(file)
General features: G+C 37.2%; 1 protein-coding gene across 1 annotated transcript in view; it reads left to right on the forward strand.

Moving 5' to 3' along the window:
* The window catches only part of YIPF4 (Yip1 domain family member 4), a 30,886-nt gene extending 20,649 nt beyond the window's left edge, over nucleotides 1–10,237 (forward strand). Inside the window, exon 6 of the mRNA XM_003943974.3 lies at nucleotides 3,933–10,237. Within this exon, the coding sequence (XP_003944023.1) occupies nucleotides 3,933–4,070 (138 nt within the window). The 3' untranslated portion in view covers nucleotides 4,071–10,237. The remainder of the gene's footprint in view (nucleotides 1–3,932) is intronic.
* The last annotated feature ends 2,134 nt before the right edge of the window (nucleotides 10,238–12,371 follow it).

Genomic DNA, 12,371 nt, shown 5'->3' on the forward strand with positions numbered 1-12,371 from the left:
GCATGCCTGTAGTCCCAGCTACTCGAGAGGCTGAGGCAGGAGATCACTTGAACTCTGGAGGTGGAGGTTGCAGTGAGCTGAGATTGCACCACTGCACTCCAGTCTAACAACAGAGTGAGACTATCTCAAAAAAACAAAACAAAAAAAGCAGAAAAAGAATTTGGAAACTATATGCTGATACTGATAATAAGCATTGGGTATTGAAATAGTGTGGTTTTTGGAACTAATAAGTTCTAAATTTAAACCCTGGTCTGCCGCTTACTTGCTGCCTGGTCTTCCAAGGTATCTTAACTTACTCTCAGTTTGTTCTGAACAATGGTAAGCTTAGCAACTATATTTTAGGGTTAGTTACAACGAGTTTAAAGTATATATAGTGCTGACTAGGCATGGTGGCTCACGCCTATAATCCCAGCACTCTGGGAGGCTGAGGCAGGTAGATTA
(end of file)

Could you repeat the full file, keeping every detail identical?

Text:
General features: G+C 37.2%; 1 protein-coding gene across 1 annotated transcript in view; it reads left to right on the forward strand.

Moving 5' to 3' along the window:
* The window catches only part of YIPF4 (Yip1 domain family member 4), a 30,886-nt gene extending 20,649 nt beyond the window's left edge, over nucleotides 1–10,237 (forward strand). Inside the window, exon 6 of the mRNA XM_003943974.3 lies at nucleotides 3,933–10,237. Within this exon, the coding sequence (XP_003944023.1) occupies nucleotides 3,933–4,070 (138 nt within the window). The 3' untranslated portion in view covers nucleotides 4,071–10,237. The remainder of the gene's footprint in view (nucleotides 1–3,932) is intronic.
* The last annotated feature ends 2,134 nt before the right edge of the window (nucleotides 10,238–12,371 follow it).

Genomic DNA, 12,371 nt, shown 5'->3' on the forward strand with positions numbered 1-12,371 from the left:
GCATGCCTGTAGTCCCAGCTACTCGAGAGGCTGAGGCAGGAGATCACTTGAACTCTGGAGGTGGAGGTTGCAGTGAGCTGAGATTGCACCACTGCACTCCAGTCTAACAACAGAGTGAGACTATCTCAAAAAAACAAAACAAAAAAAGCAGAAAAAGAATTTGGAAACTATATGCTGATACTGATAATAAGCATTGGGTATTGAAATAGTGTGGTTTTTGGAACTAATAAGTTCTAAATTTAAACCCTGGTCTGCCGCTTACTTGCTGCCTGGTCTTCCAAGGTATCTTAACTTACTCTCAGTTTGTTCTGAACAATGGTAAGCTTAGCAACTATATTTTAGGGTTAGTTACAACGAGTTTAAAGTATATATAGTGCTGACTAGGCATGGTGGCTCACGCCTATAATCCCAGCACTCTGGGAGGCTGAGGCAGGTAGATTA